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22 maja 2018

Hillsides kindly adorned with clumps of trees, Long grass rustling on alpine meadows, wooden Eastern Orthodox churches and ubiquitous peace make the Bieszczady Mountains one of the most beautiful regions in Poland. The incredible scenery, whiffs of fresh air and the taste of local cuisine are only a few reasons to have a longer break in this idyllic area. And what else makes this place so special?

The scenery around the Bieszczady Mountains is simply breathtaking and it changes intensively at different seasons what makes it a perfect place to visit all year round. A variety of shades of green in the Bieszczady Mountains, accompanied by owl hooting in the spring, Fields of swinging long grass and evening concerts of corncrakes in the summer , red leaves of beeches, falcons flying over the autumn meadows and finally trees blanketed with layers of frost and fog in the winter, are all still waiting to be explored and are definitely worth the visit.

Bad and good spirits hidden in ‘Bieszczady’

The literal meaning of the name ‘Bieszczady’ is a blend of two words: ‘Biesy’ (translated as demons) and ’Czady’ (representing angelic beings). According to folk tales, the habitants who lived in the mountain borderlands, believed that they were influenced either by devil powers, which were making their lives difficult, or protected by good spirits living in the undeveloped and unsettled areas.

An unforgettable mountain experience

If you plan to go hiking in the Bieszczady Mountains, you can spend a night in a small cosy wooden cottage called ‘Bacówka Pod Małą Rawką’ and located 30 minutes away from the Wyżniańska Pass. The journey to the cottage can be taken by car or bus. From here you can explore nearby mountain trails, e.g. those leading up to Wielka Rawka and Kremenaros. The most attractive walk leads up to Połonina Caryńska, where you will be rewarded by the spectacular views of Mt. Tarnica and Mt. Halicz, the highest peaks of the Polish Bieszczady Mountains. Those who enjoy exploring nature in winter, will be delighted with the remote, 100 km away from the trails, dramatic scenery of Tatry peaks rising high above the billows of clouds. This amazing phenomenon is the result of temperature inversion between mountains and valley locations during which cold air underlies warmer air.

Paradise for animal observers

Wildlife encounters are common incidents for hikers. When exploring trails, you can come across Esulapa- the rarest and the biggest snake living in Poland. Although its impressive size, it is nonvenomous. You can also spot wild animal tracks, including those left by wolves or martens. As an alternative, you may take a day trip to the Bieszczadzki National Park and, together with a local guide, spend time on observing deer and bison herds at their natural area as well as following footprints of lynxes or wildcats, which are best seen during winter trips. (For more information visit the Bieszczadzki National Park website at https://bdpn.pl/).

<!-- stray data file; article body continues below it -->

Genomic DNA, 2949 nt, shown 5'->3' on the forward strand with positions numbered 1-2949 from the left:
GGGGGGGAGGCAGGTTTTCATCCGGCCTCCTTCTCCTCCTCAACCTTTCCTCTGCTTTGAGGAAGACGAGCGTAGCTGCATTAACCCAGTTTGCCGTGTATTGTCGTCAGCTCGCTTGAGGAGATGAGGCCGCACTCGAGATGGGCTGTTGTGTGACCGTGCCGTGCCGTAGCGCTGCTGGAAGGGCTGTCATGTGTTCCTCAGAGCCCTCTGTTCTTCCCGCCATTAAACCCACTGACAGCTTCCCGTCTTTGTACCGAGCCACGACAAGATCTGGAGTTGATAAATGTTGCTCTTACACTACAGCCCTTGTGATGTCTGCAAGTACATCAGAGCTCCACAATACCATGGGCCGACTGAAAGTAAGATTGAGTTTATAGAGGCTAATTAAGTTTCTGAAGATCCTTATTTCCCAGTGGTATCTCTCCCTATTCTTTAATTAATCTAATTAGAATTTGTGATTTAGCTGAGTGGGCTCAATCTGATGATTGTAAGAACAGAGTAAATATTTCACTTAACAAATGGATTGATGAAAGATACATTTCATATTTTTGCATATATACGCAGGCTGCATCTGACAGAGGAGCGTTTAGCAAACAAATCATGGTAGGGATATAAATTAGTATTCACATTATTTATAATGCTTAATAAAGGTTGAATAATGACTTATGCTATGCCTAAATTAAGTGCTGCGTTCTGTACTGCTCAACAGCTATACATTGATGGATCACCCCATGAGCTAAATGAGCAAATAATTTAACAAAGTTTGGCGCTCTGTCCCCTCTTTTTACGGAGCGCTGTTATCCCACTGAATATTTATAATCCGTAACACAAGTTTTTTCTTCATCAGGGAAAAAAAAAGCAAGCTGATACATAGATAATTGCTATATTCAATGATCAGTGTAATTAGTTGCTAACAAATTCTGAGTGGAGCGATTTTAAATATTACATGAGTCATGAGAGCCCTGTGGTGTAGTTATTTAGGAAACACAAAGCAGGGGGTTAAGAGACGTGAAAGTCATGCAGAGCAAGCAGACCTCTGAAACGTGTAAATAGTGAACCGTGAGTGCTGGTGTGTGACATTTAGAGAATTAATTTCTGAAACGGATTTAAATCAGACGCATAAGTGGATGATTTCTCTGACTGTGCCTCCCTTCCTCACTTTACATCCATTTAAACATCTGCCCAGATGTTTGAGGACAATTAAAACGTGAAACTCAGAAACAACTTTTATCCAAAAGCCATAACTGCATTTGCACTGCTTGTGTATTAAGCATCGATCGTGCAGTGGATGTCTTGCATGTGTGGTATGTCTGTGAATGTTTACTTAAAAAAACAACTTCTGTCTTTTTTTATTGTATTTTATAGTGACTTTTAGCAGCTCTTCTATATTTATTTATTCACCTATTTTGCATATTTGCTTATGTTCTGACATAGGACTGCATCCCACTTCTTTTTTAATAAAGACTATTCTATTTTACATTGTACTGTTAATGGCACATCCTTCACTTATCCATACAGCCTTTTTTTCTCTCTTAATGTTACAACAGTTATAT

‘Fuczki’, ‘proziaki’ and other local specialities that will certainly make your mouth water

Tasting regional dishes is a great way to explore a piece of local culture, so grab a spoon and get ready to dig in… Rural cuisine has been influenced by ethnic groups living in the Bieszczady Mountains, mainly by the Lemkos and the Boykos. The dishes are simple but tasty, for example ‘fuczki’ (pancakes coupled with sauerkraut), ‘hreczanyki’ (minced meatballs mixed with buckwheat groats and mushroom sauce poured over them), ‘stolniki’ (smashed potato stuffed cabbage sprinkled with fried chopped onion) or ‘proziaki’, also known as‘prozy’, (wheat Rolls mixed with soda and kefir served with Garlic butter).

From delicious cuisine to a forest railway, local galleries and museums... there is something for everyone to discover

  • Rural Architecture Museum of Sanok (known as ‘Skansen in Sanok’) This is one of the most beautiful and interesting open-air museums in Europe. It displays the culture of the Polish and Ukrainian borderland and features various ethnical groups who inhabited Bieszczady area. The open-air museum contains over 100 wooden buildings dating back to 17th - 20th centuries, located in a 38 ha area.
  • The Bieszczadzka Forest Railway This is one of the most well-known narrow-gauge railways in Poland. It leads from the main station in Majdan (located near Cisna ) to Przysłup or Balnica train stations and is very popular for the beautiful landscapes trains pass through.
  • Lake Solina Lake Solina is the best known tourist attraction in the Bieszczady Mountains. Canoeing, sailing or fishing are the usual activities that people do in this idyllic area. You can also visit an adjacent hydro power station.
  • The village of Szczawne The wild landscapes are not the only attraction of the Bieszczady Mountains. This region has also rich history and an impressive architecture, including numerous wooden tserkovs scattered throughout the whole area, e.g. a Greek Catholic (currently an Eastern Orthodox) church in the village of Szczawne. Visiting them is a truly enjoyable alternative to relax after a hike along scenic trails.

    Alicja Daszkiewicz
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